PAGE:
Careers in Health Care: Beyond the Bedside

Exploring Alternative Health Careers Outside of Direct Patient Care. You’ve always wanted to work in health care but the thought of being at the bedside day in and day out just doesn’t appeal to you.

The great news is there are tons of alternative career paths that allow you to make a difference in the lives of patients without ever having to wear scrubs.

In this article, we’ll explore some of the most popular non-clinical healthcare jobs so you can find the right fit for your interests and talents.

From working behind the scenes in a lab to being on the business end of a hospital, you’ll see there are options galore beyond nursing and medicine.

Whether you’re a people person, numbers whiz, or budding entrepreneur, the rapidly growing healthcare industry likely has a spot for you.

Read on to discover some careers in health care you may not have realized could allow you to pursue your passion for health care in a totally new way. 

Examples of Non-Clinical Healthcare Jobs

See below;

Health Services Manager  

As a health services manager, you oversee the business side of healthcare. You manage staff, handle budgets and billing, improve efficiency, and ensure facilities meet regulations. It requires at least a bachelor’s degree. The pay is excellent, with a median salary of over $100,000 in the U.S.  

Healthcare Educator   

If teaching is your passion, consider becoming a healthcare educator. You develop course materials, teach, and evaluate students in areas like nursing, public health, and medical assisting. Typically requires at least a bachelor’s degree.

While pay varies, the median salary for postsecondary health specialties teachers in the U.S. is over $70,000.

Healthcare Technologist  

Healthcare technologists utilize technology to support healthcare operations. As a clinical data analyst, you organize and analyze electronic health records. 

Information security analysts help protect patient data and systems.  Software engineers develop tools for managing hospital resources or aiding diagnoses. 

Most roles require a bachelor’s degree in a technical field.  Salaries range from $60,000 up to $100,000 or more for experienced professionals.    

The healthcare industry offers many rewarding careers beyond providing direct patient care.  Whether you prefer managing staff, teaching students, or working hands-on with technology, there are options to match your interests and skills. 

An aging population and increased use of health IT mean job opportunities in these areas will only continue to grow.  If you want to make a difference in healthcare, don’t limit yourself to traditional clinical roles.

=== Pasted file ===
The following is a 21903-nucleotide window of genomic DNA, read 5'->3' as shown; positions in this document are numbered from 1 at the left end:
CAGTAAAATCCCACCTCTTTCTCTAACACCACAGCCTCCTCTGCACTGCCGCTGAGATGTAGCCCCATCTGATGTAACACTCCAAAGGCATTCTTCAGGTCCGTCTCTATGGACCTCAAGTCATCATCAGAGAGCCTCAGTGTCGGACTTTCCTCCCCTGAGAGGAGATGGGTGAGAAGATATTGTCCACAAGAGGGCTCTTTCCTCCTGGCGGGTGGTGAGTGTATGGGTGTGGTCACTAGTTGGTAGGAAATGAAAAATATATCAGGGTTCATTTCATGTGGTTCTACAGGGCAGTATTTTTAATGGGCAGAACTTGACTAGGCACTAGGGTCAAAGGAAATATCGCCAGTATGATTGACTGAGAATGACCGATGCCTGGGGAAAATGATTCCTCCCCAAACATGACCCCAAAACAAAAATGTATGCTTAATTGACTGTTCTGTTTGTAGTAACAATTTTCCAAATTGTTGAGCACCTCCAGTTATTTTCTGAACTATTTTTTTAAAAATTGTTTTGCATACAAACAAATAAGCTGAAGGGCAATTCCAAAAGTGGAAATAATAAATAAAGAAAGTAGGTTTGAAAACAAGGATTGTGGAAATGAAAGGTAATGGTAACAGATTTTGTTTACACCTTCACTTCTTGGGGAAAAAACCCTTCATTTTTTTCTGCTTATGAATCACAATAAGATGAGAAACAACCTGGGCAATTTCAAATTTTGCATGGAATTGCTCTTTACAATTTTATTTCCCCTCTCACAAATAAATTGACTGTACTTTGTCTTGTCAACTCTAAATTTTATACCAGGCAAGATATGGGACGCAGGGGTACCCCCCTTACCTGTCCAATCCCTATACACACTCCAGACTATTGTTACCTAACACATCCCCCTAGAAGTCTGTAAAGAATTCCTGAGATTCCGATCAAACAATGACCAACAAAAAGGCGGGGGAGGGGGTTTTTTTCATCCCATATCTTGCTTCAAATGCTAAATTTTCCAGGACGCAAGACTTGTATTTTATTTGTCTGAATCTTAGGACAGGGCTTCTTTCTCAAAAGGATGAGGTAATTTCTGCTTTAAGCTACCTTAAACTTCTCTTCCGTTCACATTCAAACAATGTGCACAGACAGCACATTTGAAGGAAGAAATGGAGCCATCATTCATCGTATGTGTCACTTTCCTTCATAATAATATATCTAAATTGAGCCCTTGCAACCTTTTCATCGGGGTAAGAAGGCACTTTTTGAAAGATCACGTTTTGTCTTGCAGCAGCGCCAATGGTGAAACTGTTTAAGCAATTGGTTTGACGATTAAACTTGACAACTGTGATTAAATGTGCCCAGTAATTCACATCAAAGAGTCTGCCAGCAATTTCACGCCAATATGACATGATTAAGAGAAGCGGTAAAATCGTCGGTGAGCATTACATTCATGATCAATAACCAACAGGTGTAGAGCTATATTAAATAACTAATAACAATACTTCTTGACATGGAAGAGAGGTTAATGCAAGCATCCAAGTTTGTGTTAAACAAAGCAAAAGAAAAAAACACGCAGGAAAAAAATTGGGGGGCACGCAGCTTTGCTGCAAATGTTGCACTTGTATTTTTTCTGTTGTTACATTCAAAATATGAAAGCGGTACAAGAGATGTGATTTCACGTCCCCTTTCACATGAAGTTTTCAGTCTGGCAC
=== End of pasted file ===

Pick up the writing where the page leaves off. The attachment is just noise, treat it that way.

About Careers in Health Care

If you’re interested in working in healthcare but don’t want to deal directly with patients, there are plenty of good options.  

Health Information Manager

Health information managers organize and manage health information data. They may review patient records for accuracy and completeness, use classification systems to code procedures and diagnoses, and maintain the security and privacy of patient data. The pay is good, and many positions only require a bachelor’s degree.   

Medical Coder  

Medical coders assign codes for diagnoses, procedures, and services for insurance reimbursement and databases.

Coding requires attention to detail and knowledge of medical terminology and coding systems. Most coders earn an associate’s degree or postsecondary non-degree award. Demand for coders is high, and it can be a stable career. 

Healthcare Administrator   

Healthcare administrators oversee the management and operation of healthcare facilities like hospitals or nursing homes. 

Duties include budgeting, community outreach, and compliance management.  Typically requires at least a bachelor’s degree.  Pay is above average, and the job outlook is excellent due to an aging population.

Medical Records and Health Information Technician

Technicians organize and manage health information data by maintaining the accuracy and security of patient records. 

Most positions require a postsecondary non-degree award or associate’s degree.  The career is in demand due to increasing use of electronic health records.  Pay varies but is often above average.  

Medical Transcriptionist

Medical transcriptionists convert voice recordings from physicians and other healthcare professionals into written reports.  Good listening skills, medical terminology knowledge, and typing speed are essential. 

An associate’s degree or postsecondary non-degree award is typically required.  Although automation may reduce demand, many physicians still prefer human transcription.  Pay varies but can be above average.


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